CALPSAFltSkeds From United States of America, joined Dec 2006, 2912 posts, RR: 8
Reply 3, posted (6 years 3 weeks 1 day 7 hours ago) and read 11513 times:
If you click on the "track log", you'll see that the aircraft is traveling eastward on every report. The aircraft seems to be traveling about -0.14 longitude per minute at cruise. It looks like a bad report over the ocean at 2230 as it only traveled under 4 degrees of longitude in 50 minute, followed by nearly 7 degree in the following 30 minutes. My guess is a bad report to OAK Oceanic at 2230, which might have created the thick line over the Pacific..
Transpac787 From United States of America, joined Jul 2007, 3251 posts, RR: 15
Reply 4, posted (6 years 3 weeks 1 day 5 hours ago) and read 11285 times:
They most definitely did *not* turn around. On eastbound HNL-US flights, the ETP (equal time point) is only about 2 hours outside of HNL. As you can see, at the point in question, it would have been a LOT quicker to just continue onward to the mainland, both in distance and duration, if some in-flight problem had come up.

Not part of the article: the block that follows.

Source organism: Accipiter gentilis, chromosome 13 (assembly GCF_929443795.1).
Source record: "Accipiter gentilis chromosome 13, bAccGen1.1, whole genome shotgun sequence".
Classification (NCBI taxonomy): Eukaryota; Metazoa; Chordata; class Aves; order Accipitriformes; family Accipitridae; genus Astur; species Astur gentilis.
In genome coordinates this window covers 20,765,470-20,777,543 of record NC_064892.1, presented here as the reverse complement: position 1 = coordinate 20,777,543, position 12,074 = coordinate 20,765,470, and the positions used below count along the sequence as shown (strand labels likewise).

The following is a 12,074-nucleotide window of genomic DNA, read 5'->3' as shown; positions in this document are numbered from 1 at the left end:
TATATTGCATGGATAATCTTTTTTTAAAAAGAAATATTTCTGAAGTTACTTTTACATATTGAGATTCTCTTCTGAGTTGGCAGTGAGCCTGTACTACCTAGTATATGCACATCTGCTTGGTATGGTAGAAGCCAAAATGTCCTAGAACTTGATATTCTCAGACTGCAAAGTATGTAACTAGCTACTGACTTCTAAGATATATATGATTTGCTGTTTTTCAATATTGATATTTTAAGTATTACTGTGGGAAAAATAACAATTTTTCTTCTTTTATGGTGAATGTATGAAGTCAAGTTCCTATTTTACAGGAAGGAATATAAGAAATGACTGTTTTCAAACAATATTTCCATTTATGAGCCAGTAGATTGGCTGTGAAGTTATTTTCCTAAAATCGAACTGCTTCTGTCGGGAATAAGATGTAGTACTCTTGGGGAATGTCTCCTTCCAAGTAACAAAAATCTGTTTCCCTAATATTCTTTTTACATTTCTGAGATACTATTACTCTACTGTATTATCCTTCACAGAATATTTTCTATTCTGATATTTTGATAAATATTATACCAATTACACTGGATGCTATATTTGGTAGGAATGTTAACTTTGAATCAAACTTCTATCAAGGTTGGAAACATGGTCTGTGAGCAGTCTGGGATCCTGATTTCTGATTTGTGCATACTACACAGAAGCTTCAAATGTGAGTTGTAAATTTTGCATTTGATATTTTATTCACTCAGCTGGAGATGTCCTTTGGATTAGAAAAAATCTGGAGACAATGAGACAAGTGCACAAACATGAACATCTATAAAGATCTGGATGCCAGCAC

So yea, it's definitely a FlightAware mistake. The ETOPS equal time point was long passed, and they would have just continued to SFO/OAK/SJC for divert.
GothamSpotter From United States of America, joined Jan 2005, 586 posts, RR: 0
Reply 5, posted (6 years 3 weeks 21 hours ago) and read 10027 times:
FlightAware routinely messes up flight paths on overseas flights. Note the disclaimer on many flights: "At least part of this flight occurs outside of FlightAware's service area. Information on this page may be unreliable."
Borism From Estonia, joined Oct 2006, 431 posts, RR: 0
Reply 6, posted (6 years 3 weeks 20 hours ago) and read 9799 times:
While FlightAware routinely messes up flight paths outside N. American airspace, this particular glitch is due to Oakland Oceanic ODAPS position report being less precise than those of radar covered areas. I've seen this happening in even weirder ways to Hawaii-Alaska flights.